Java is the "write once, run anywhere" platform, developed by Sun Microsystems, which gives applications developers the ability to write powerful, portable cross-platform software. And finally, we can use the latest version on the Mac.Every few years, Sun and other participants in the Java Community Process upgrade the core capabilities provided by the desktop version of Java, known technically as "Java Platform, Standard Edition," or Java SE. Some months later, platform makers typically provide a new version of Java SE for their customers.
Java SE 6 was finalized in December 2006, and offers many, many enhancements to Java SE 5, in the areas of compatibility and stability, ease of software development, the appearance of desktop applications, and compatibility with XML and Web services. There were also tremendous gains in performance: Applications just ran faster on a Java SE 6 implementation.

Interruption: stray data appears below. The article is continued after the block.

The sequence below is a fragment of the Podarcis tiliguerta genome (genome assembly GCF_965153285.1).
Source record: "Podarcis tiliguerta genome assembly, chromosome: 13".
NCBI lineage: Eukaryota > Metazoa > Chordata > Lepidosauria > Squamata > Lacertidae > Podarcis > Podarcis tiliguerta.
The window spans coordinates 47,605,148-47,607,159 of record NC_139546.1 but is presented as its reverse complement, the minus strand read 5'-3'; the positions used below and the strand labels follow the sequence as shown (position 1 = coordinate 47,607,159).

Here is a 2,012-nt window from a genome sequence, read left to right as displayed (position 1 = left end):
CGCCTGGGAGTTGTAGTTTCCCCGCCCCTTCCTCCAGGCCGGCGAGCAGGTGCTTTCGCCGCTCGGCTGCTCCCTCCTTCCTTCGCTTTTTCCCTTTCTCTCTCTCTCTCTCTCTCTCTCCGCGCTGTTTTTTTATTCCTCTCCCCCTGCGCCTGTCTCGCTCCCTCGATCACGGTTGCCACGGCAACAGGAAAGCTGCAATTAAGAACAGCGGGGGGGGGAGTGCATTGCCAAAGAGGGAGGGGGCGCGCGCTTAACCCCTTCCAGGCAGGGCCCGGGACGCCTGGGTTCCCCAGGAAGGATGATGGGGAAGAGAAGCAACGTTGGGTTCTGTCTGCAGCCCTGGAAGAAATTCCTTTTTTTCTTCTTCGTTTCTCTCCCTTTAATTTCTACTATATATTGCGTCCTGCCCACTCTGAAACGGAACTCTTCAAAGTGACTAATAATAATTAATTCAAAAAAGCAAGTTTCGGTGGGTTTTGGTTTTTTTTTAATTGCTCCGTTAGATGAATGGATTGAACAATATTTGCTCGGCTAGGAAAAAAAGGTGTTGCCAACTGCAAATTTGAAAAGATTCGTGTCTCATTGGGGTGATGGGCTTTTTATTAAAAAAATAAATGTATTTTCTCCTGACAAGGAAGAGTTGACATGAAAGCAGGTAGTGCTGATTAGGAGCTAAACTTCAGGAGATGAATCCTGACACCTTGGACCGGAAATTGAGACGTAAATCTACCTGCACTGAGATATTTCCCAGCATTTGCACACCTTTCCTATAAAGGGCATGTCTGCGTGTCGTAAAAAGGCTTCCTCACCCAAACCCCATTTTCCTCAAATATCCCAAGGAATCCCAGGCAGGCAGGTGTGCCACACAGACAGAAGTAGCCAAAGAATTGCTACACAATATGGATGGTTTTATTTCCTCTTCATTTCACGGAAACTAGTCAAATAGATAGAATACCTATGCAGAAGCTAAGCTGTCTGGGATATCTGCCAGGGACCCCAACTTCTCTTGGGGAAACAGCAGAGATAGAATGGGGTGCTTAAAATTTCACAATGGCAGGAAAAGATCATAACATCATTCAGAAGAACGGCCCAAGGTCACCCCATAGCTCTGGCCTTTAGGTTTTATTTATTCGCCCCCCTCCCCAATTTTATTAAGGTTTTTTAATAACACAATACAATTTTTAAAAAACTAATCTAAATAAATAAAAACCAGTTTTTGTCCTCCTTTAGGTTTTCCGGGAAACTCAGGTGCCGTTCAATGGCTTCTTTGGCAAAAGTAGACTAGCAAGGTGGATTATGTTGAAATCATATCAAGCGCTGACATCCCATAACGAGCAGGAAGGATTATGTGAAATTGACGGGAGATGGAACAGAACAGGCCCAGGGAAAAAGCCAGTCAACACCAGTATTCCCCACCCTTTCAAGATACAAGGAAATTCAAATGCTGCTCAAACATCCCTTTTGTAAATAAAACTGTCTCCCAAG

However, when Mac OS X 10.5 came out, a lot of people (myself included) were surprise that Apple included Java SE 5 with the operation system. That meant that Mac developers, and Mac users, who wanted to write Java SE 6 applications or run them, were just out of luck.
That has finally changed, as Apple released a Java SE 6 runtime as a free enhancement to anyone running Mac OS X 10.5.2 on a 64-bit Intel-based system.
Translation: If you're using Mac OS X 10.4.x, or an earlier version of Leopard, you're out of luck. Ditto if you're using a PowerPC-based Mac, or a 32-bit-only machine, such as one based on the Intel Core Solo processor or some of the early Core Duo chips.
I assume, but don't know for certainly, that Java SE 6 will be included in the Mac OS X 10.5.3 upgrade, whenever it comes.
So, Apple -- thanks for not making us wait for Mac OS X 10.5.3 to get the Java SE 6 upgrade! But what took you so long?